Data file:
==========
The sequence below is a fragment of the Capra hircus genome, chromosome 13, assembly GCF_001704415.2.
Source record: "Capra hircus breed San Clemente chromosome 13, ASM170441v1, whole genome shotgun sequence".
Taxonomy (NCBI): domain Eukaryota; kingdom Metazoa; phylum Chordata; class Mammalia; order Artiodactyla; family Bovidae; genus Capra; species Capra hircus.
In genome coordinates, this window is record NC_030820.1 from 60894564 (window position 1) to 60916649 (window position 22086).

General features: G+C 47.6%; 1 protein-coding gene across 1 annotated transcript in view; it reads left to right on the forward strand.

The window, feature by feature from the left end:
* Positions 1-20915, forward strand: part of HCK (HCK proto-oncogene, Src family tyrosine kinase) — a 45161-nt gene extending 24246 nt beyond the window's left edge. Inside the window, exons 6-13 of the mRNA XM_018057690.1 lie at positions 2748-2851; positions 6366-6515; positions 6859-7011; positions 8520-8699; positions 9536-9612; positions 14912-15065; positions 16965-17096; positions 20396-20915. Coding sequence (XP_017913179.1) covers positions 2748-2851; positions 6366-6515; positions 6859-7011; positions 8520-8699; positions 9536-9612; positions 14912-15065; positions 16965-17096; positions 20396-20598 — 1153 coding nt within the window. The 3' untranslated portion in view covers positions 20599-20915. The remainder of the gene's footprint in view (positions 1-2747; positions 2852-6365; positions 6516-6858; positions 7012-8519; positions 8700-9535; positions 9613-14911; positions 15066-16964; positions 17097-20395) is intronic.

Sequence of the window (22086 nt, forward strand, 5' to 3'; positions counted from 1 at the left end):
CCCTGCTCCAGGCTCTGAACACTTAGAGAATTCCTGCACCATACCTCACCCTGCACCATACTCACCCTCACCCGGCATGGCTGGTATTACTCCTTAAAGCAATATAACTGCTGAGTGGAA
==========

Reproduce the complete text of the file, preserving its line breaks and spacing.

The sequence below is a fragment of the Capra hircus genome, chromosome 13, assembly GCF_001704415.2.
Source record: "Capra hircus breed San Clemente chromosome 13, ASM170441v1, whole genome shotgun sequence".
Taxonomy (NCBI): domain Eukaryota; kingdom Metazoa; phylum Chordata; class Mammalia; order Artiodactyla; family Bovidae; genus Capra; species Capra hircus.
In genome coordinates, this window is record NC_030820.1 from 60894564 (window position 1) to 60916649 (window position 22086).

General features: G+C 47.6%; 1 protein-coding gene across 1 annotated transcript in view; it reads left to right on the forward strand.

The window, feature by feature from the left end:
* Positions 1-20915, forward strand: part of HCK (HCK proto-oncogene, Src family tyrosine kinase) — a 45161-nt gene extending 24246 nt beyond the window's left edge. Inside the window, exons 6-13 of the mRNA XM_018057690.1 lie at positions 2748-2851; positions 6366-6515; positions 6859-7011; positions 8520-8699; positions 9536-9612; positions 14912-15065; positions 16965-17096; positions 20396-20915. Coding sequence (XP_017913179.1) covers positions 2748-2851; positions 6366-6515; positions 6859-7011; positions 8520-8699; positions 9536-9612; positions 14912-15065; positions 16965-17096; positions 20396-20598 — 1153 coding nt within the window. The 3' untranslated portion in view covers positions 20599-20915. The remainder of the gene's footprint in view (positions 1-2747; positions 2852-6365; positions 6516-6858; positions 7012-8519; positions 8700-9535; positions 9613-14911; positions 15066-16964; positions 17097-20395) is intronic.

Sequence of the window (22086 nt, forward strand, 5' to 3'; positions counted from 1 at the left end):
CCCTGCTCCAGGCTCTGAACACTTAGAGAATTCCTGCACCATACCTCACCCTGCACCATACTCACCCTCACCCGGCATGGCTGGTATTACTCCTTAAAGCAATATAACTGCTGAGTGGAA